Now we understand that optimal amounts of water every day is essential to overall health, beauty, and vitality – but how much is optimal? And how do we know if we’re hydrated? The general rule of thumb is to drink a minimum of half our body weight in ounces per day (e.g. 75 oz for a 150 lb. person). The recommended dietary allowance (RDA) is at least 3.7 L per day for adult men and 2.7 L per day for adult women.
Although, drinking even more water to compensate for losses is often overlooked- for example, drinking minimum needs plus drinking before, during, and after intensive exercise. The gold standard of hydration assessment is to monitor the color of our urine (this is how elite level athletes stay hydrated for high performance) – light yellow urine indicates good hydration. If your urine is lighter than that you may want to drink less, but if it is darker than you will need to drink more.
Getting enough water is one thing, ensuring it is clean is another. There are a few things to consider when it comes to drinking quality water. One is where our water is coming from, and the other is what we’re drinking out of. To protect against the ingestion of harmful chemicals, it is recommended to drink filtered or spring water out of a glass or stainless-steel container. Remember that water is extremely soluble, we must remove impurities from sourced water and prevent them from leaching into our water from containers (particularly plastics). Another consideration is when to drink water. To avoid interfering with digestive processes, it is recommended to drink water in the morning and between meals throughout the day (stopping in the evening can help prevent urinating in the night). To be hydrated for tomorrow, one must hydrate today – drinking a gallon of water in one sitting won’t cut it.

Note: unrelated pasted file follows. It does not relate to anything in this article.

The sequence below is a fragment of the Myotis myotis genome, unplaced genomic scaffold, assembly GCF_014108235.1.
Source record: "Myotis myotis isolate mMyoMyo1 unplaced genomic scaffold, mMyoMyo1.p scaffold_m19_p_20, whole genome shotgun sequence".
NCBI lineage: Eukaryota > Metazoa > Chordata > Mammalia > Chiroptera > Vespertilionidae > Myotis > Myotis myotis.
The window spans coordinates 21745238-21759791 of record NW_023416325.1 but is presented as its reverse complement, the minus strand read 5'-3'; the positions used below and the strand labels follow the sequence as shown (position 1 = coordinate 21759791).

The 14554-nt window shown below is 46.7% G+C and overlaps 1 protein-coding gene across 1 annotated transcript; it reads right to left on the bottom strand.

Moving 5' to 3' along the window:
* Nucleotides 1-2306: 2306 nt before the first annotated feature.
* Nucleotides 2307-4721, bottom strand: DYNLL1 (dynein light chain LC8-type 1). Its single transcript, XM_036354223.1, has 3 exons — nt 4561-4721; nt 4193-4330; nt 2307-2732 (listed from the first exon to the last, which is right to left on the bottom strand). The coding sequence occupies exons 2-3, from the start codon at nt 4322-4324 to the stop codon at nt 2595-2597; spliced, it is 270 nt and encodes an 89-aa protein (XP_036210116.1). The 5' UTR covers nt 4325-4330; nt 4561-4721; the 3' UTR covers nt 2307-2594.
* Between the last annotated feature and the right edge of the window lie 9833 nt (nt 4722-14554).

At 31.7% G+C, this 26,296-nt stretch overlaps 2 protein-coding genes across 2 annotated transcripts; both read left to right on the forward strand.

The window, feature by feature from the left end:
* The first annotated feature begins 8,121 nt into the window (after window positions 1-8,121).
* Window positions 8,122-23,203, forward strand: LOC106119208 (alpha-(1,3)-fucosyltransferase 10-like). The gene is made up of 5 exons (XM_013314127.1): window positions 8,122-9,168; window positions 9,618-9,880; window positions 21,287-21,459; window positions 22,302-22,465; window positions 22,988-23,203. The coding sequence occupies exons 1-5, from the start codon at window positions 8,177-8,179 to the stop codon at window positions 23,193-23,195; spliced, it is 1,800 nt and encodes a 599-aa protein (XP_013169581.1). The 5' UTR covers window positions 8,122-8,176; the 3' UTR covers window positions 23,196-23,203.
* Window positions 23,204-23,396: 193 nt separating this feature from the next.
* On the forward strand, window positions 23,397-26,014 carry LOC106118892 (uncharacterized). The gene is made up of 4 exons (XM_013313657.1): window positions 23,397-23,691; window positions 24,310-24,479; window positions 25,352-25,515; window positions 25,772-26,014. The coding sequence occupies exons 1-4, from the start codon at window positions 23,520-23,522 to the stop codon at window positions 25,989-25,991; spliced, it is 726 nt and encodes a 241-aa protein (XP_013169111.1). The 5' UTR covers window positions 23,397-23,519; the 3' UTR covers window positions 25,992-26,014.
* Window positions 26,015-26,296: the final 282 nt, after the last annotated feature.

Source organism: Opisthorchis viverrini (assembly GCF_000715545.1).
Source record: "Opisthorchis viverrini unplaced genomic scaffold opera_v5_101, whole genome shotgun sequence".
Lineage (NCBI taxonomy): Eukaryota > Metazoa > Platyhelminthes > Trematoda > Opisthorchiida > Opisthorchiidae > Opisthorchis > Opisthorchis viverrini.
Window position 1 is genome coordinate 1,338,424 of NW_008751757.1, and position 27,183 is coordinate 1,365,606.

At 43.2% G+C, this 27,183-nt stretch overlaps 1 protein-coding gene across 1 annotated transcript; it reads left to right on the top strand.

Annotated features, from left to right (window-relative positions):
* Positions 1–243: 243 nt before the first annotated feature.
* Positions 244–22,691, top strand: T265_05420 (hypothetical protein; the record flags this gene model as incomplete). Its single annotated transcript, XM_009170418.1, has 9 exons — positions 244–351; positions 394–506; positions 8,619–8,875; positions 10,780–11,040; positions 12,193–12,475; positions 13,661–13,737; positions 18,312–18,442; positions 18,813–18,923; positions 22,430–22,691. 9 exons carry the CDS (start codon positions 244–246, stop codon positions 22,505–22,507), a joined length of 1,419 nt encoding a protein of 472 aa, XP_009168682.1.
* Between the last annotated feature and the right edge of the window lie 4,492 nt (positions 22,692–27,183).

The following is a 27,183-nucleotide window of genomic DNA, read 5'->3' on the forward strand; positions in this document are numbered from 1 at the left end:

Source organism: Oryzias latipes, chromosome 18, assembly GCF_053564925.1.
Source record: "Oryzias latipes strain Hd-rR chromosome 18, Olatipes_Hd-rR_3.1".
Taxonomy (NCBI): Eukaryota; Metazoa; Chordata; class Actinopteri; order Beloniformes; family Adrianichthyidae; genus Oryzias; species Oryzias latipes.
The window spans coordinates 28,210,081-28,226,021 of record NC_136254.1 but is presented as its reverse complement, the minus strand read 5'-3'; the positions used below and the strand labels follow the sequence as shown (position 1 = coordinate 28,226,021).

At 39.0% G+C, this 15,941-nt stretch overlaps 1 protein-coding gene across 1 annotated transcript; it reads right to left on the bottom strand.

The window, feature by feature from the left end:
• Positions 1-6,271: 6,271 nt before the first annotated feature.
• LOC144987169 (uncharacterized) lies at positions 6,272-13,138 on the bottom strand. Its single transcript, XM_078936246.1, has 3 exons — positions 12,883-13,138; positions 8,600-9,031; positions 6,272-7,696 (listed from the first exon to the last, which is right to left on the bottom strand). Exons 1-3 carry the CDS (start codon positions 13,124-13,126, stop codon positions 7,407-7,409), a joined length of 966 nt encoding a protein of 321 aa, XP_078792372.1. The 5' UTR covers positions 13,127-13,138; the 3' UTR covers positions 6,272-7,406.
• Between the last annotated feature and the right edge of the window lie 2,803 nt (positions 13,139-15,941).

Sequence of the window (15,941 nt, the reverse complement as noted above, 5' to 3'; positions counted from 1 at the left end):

Tips for drinking more water
Working with a naturopathic doctor (ND) at LIVV can help you stay hydrated by determining your hydration goal, helping you decide on which water filter to purchase, making you a hydration tonic, and coming up with hacks to step up your hydration game. Also, LIVV offers IV therapy, which provides immediate and efficient hydration to all of your cells! We hope that from now on you will consider water one of your essential nutrients. Here are some helpful tips:
- For remembering to drink water, try always keeping a filled 24-32 oz water bottle on you and/or setting reminders to drink water on your phone
- For improving the taste of water, try adding flavor enhancers like electrolytes (which promote hydration) or sliced fruit
- For increasing water intake, try eating your water by consuming fruits and veggies with high water content (such as cucumber, iceberg lettuce, celery, and watermelon)
- For staying accountable, try creating a hydration challenge for yourself or with your friends
- Listening to your thirst sensation is an important guide for staying hydrated, but if you lack this sensation, you’ll have to be very intentional about drinking water consistently
- Talk to your water or label its container with uplifting words – in his book, ‘The Hidden Messages in Water,’ Dr. Masaru Emoto found that words and thoughts have the power to alter the formation of water crystals; clear springs and water exposed to loving words shows brilliant, complex, and colorful snowflake patterns, whilst polluted water, or water exposed to negative thoughts, forms incomplete, asymmetrical patterns with dull colors
Written by Jordan Valdez, RDN
Highly Recommended Reading:
The Hidden Messages in Water by Masaru Emoto
Taylor K, Jones EB. Adult Dehydration. [Updated 2021 Oct 10]. In: StatPearls [Internet]. Treasure Island (FL): StatPearls Publishing; 2022 Jan-. Available from: https://www.ncbi.nlm.nih.gov/books/NBK555956/